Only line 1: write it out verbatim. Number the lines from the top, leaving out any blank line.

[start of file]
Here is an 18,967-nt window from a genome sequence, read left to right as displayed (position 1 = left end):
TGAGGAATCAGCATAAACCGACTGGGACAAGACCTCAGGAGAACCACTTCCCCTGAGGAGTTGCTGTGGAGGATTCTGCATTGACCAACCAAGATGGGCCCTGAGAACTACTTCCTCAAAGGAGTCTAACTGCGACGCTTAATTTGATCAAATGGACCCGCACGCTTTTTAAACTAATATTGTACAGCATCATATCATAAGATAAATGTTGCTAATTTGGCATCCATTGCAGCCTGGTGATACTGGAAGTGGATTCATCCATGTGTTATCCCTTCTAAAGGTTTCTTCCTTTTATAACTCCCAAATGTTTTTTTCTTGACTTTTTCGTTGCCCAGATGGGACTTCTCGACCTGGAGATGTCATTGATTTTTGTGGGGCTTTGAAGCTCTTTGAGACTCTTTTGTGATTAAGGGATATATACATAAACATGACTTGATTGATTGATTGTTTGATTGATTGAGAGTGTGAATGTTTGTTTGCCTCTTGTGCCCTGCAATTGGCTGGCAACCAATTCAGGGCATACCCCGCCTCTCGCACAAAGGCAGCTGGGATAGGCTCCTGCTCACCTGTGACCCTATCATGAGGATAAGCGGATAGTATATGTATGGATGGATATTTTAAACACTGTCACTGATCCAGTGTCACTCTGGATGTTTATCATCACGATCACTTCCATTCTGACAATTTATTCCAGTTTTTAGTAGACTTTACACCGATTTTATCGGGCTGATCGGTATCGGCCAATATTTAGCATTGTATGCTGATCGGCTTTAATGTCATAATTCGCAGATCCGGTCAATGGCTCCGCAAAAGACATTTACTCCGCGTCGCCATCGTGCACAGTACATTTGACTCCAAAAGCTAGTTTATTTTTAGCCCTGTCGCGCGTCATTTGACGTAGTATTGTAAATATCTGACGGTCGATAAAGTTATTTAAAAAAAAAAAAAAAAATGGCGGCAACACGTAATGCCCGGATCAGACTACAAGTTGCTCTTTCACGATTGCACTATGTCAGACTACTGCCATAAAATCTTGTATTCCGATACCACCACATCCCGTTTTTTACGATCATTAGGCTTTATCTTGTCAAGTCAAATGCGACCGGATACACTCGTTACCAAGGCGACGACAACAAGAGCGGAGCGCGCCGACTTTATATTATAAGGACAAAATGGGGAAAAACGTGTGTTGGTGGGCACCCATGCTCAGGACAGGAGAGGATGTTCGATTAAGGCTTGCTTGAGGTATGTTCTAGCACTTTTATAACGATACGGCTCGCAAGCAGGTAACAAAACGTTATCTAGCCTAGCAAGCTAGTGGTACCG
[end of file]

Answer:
Here is an 18,967-nt window from a genome sequence, read left to right as displayed (position 1 = left end):